If Hillary Clinton wins the presidency in November, who will join her in the White House?
The tight-lipped Clinton campaign has given few clues, though the former secretary of state did say in an interview with MSNBC's Rachel Maddow earlier this year that her cabinet would be at least half composed of women. "I am going to have a cabinet that looks like America, and 50% of America is women, right?" she said. That doesn't quite narrow it down.
Bernie Sanders said in a June interview that he wouldn't mind having a position in Clinton's administration -- and there is speculation that Clinton will need Sanders by her side. But that still leaves many posts left to fill. Where will her advisers come from?
A number of names from the public sector have already been floated as potential Clinton cabinet picks -- Tom Perez, Michèle Flournoy and Terry McAuliffe, for example. And close Clinton allies like long-time associate Cheryl Mills and Clinton campaign National Spokesman Brian Fallon have been in the mix as well.
But the former first lady, who herself has held board positions at Walmart (WMT) , TCBY and Lafarge, could find cabinet members in the private sector as well. And if she does go that route, here are seven executives who could be a good fit for the Clinton administration. These names were drawn from already available public speculation as well as conversations with former Clinton advisers who are familiar with the candidate's thinking.
1. Sheryl Sandberg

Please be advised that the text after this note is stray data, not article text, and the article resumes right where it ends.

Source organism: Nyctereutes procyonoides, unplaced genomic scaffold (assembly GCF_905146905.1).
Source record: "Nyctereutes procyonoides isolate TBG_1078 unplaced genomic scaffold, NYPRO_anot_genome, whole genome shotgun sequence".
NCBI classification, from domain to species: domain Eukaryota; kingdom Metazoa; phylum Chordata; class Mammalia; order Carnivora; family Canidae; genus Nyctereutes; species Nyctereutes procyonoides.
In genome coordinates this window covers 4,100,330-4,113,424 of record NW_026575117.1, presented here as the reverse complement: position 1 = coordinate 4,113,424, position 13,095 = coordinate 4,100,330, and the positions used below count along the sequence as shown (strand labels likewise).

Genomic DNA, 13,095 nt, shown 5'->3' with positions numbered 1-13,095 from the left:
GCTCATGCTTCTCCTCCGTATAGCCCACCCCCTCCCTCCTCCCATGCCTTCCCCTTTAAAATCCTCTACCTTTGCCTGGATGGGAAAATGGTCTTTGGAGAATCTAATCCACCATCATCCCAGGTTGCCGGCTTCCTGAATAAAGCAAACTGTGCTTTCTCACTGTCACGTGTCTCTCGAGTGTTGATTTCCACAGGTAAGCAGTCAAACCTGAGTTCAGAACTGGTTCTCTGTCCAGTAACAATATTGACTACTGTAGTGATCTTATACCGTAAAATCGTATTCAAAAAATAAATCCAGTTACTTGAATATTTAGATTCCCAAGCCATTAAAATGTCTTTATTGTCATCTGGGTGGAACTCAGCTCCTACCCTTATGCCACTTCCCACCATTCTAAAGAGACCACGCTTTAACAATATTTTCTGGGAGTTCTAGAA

Sheryl Sandberg currently has her hands full as COO of Facebook (FB) , but Clinton could come calling.
There is considerable speculation that Sandberg could be a candidate for Secretary of Treasury, Politico reported earlier this month. Sandberg served as chief of staff for Larry Summers during his tenure as Treasury Secretary under President Bill Clinton's administration, where she helped to lead the department's work on forgiving debt in the developing world.
Sandberg in 2015 said she would like to see Clinton in the White House and in June was part of a group of major business leaders endorsing the former secretary of state. She has donated to the Clinton campaign as well.
Sandberg's appointment would also be historic, as she would be the first woman Treasury secretary. While historic for the country, it might be bad for investors in Facebook, as TheStreet's Jim Cramer pointed out on Twitter.
$FB--Sheryl rumored to be going to State OR Treasury if Clinton elected. Could be pressuring stock— Jim Cramer (@jimcramer) August 4, 2016
Representatives for Facebook declined to comment.
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